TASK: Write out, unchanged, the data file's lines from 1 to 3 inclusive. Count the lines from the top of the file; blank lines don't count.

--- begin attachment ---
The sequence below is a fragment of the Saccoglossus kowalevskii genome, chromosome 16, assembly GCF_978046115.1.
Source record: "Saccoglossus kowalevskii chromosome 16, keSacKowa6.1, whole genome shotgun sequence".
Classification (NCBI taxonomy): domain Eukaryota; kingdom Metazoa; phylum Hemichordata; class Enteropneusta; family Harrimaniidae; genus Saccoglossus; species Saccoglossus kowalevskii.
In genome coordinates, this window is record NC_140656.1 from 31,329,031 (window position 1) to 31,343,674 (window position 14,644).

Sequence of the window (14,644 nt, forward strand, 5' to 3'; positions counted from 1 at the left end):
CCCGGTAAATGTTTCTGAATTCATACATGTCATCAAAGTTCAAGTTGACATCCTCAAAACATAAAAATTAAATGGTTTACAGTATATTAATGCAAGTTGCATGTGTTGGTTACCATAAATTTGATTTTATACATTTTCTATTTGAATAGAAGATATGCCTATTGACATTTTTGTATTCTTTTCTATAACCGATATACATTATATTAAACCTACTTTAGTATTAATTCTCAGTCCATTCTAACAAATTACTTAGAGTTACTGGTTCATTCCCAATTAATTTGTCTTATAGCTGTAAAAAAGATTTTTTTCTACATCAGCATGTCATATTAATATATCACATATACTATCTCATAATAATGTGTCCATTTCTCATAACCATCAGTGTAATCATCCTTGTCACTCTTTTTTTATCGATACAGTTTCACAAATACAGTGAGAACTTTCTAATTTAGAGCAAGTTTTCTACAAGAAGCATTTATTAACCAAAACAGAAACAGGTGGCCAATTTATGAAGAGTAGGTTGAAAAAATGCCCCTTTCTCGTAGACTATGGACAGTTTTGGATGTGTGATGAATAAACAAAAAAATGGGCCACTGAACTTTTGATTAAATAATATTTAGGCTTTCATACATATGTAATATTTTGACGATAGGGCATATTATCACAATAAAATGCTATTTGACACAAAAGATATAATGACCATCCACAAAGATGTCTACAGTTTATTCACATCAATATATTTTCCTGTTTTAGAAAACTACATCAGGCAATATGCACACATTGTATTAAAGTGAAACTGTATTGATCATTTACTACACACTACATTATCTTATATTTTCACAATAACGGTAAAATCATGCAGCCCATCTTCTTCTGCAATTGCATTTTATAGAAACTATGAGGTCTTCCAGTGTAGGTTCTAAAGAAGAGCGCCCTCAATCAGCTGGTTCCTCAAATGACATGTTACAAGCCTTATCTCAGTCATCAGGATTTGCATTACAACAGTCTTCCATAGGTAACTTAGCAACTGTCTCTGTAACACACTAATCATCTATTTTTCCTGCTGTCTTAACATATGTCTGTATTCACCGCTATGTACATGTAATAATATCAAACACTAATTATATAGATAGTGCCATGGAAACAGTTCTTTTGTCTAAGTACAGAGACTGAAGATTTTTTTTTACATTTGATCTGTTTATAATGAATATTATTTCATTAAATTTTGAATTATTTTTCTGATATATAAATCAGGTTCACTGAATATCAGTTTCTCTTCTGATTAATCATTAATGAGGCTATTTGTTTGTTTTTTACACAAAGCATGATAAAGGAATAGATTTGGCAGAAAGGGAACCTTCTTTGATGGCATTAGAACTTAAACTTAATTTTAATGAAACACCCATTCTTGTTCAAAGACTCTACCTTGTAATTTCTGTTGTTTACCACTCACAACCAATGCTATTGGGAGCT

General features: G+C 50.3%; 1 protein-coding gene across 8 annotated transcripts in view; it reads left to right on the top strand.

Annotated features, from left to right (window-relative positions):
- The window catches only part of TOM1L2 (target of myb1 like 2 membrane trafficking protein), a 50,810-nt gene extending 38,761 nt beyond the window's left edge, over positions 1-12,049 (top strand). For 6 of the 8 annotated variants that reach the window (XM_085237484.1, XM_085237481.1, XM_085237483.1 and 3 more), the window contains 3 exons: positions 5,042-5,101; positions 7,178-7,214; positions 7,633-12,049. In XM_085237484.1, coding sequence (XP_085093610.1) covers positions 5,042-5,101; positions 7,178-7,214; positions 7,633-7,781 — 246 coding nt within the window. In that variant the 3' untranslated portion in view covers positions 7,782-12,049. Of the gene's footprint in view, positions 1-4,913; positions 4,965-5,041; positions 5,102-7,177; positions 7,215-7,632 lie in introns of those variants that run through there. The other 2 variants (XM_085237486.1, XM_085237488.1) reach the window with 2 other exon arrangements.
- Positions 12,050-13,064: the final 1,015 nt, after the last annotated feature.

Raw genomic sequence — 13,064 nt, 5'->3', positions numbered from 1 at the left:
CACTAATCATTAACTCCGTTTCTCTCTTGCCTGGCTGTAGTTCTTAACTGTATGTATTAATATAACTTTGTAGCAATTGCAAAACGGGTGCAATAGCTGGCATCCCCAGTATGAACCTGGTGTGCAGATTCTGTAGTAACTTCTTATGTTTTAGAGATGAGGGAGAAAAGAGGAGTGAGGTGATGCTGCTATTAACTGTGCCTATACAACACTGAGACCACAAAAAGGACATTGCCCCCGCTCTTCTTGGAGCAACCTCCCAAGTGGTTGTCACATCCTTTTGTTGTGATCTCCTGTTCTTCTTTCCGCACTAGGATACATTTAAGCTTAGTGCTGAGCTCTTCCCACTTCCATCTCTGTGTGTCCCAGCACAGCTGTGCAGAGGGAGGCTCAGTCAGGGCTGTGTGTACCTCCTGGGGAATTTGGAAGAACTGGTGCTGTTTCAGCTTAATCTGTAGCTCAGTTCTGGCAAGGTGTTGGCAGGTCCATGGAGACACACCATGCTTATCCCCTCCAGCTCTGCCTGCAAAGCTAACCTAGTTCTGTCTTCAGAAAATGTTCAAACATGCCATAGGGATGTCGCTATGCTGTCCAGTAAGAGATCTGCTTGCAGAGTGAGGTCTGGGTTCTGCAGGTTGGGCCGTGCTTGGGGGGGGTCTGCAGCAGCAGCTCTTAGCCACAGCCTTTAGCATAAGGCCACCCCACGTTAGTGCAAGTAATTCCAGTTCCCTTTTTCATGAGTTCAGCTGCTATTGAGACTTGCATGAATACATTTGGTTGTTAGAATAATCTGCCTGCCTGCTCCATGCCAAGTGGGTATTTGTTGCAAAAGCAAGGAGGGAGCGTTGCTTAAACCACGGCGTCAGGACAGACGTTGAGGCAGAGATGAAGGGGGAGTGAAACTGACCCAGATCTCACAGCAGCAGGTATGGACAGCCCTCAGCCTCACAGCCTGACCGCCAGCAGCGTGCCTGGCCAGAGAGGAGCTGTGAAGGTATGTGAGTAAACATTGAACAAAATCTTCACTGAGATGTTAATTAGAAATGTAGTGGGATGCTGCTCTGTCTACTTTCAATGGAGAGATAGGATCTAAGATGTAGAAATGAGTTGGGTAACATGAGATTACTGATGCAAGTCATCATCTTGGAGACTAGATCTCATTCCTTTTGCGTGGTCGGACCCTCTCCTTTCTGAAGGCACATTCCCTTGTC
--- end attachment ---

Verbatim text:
The sequence below is a fragment of the Saccoglossus kowalevskii genome, chromosome 16, assembly GCF_978046115.1.
Source record: "Saccoglossus kowalevskii chromosome 16, keSacKowa6.1, whole genome shotgun sequence".
Classification (NCBI taxonomy): domain Eukaryota; kingdom Metazoa; phylum Hemichordata; class Enteropneusta; family Harrimaniidae; genus Saccoglossus; species Saccoglossus kowalevskii.